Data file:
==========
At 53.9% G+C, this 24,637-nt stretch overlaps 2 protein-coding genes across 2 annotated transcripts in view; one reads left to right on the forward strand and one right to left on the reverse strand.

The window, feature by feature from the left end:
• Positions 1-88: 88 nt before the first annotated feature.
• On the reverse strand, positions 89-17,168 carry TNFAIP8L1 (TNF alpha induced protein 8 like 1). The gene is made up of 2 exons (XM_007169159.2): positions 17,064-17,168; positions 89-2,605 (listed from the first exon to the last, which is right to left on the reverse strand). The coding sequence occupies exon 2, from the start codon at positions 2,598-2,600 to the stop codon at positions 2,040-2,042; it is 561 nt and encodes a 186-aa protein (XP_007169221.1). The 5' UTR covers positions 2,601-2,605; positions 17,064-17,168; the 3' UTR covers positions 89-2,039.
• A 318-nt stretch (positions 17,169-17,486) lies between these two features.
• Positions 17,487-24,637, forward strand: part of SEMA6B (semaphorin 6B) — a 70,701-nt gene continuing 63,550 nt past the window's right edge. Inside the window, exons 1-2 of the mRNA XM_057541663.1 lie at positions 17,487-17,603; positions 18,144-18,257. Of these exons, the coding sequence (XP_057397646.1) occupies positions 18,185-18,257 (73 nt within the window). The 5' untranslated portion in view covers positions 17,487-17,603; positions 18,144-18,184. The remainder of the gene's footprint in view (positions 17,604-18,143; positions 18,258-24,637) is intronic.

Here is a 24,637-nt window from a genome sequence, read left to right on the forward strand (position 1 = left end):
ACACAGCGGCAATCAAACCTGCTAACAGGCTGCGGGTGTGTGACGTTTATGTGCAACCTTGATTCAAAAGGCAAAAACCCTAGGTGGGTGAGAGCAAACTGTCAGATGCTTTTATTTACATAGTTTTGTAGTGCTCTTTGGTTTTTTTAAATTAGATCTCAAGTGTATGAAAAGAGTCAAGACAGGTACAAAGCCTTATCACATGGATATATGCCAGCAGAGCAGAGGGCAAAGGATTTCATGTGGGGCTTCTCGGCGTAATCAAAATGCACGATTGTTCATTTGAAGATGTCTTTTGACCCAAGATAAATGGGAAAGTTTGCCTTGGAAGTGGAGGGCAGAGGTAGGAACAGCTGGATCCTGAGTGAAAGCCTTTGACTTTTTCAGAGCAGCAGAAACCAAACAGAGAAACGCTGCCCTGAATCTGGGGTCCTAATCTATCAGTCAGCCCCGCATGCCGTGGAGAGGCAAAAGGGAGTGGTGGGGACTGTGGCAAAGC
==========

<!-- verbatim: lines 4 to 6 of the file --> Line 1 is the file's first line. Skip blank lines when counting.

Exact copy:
• On the reverse strand, positions 89-17,168 carry TNFAIP8L1 (TNF alpha induced protein 8 like 1). The gene is made up of 2 exons (XM_007169159.2): positions 17,064-17,168; positions 89-2,605 (listed from the first exon to the last, which is right to left on the reverse strand). The coding sequence occupies exon 2, from the start codon at positions 2,598-2,600 to the stop codon at positions 2,040-2,042; it is 561 nt and encodes a 186-aa protein (XP_007169221.1). The 5' UTR covers positions 2,601-2,605; positions 17,064-17,168; the 3' UTR covers positions 89-2,039.
• A 318-nt stretch (positions 17,169-17,486) lies between these two features.
• Positions 17,487-24,637, forward strand: part of SEMA6B (semaphorin 6B) — a 70,701-nt gene continuing 63,550 nt past the window's right edge. Inside the window, exons 1-2 of the mRNA XM_057541663.1 lie at positions 17,487-17,603; positions 18,144-18,257. Of these exons, the coding sequence (XP_057397646.1) occupies positions 18,185-18,257 (73 nt within the window). The 5' untranslated portion in view covers positions 17,487-17,603; positions 18,144-18,184. The remainder of the gene's footprint in view (positions 17,604-18,143; positions 18,258-24,637) is intronic.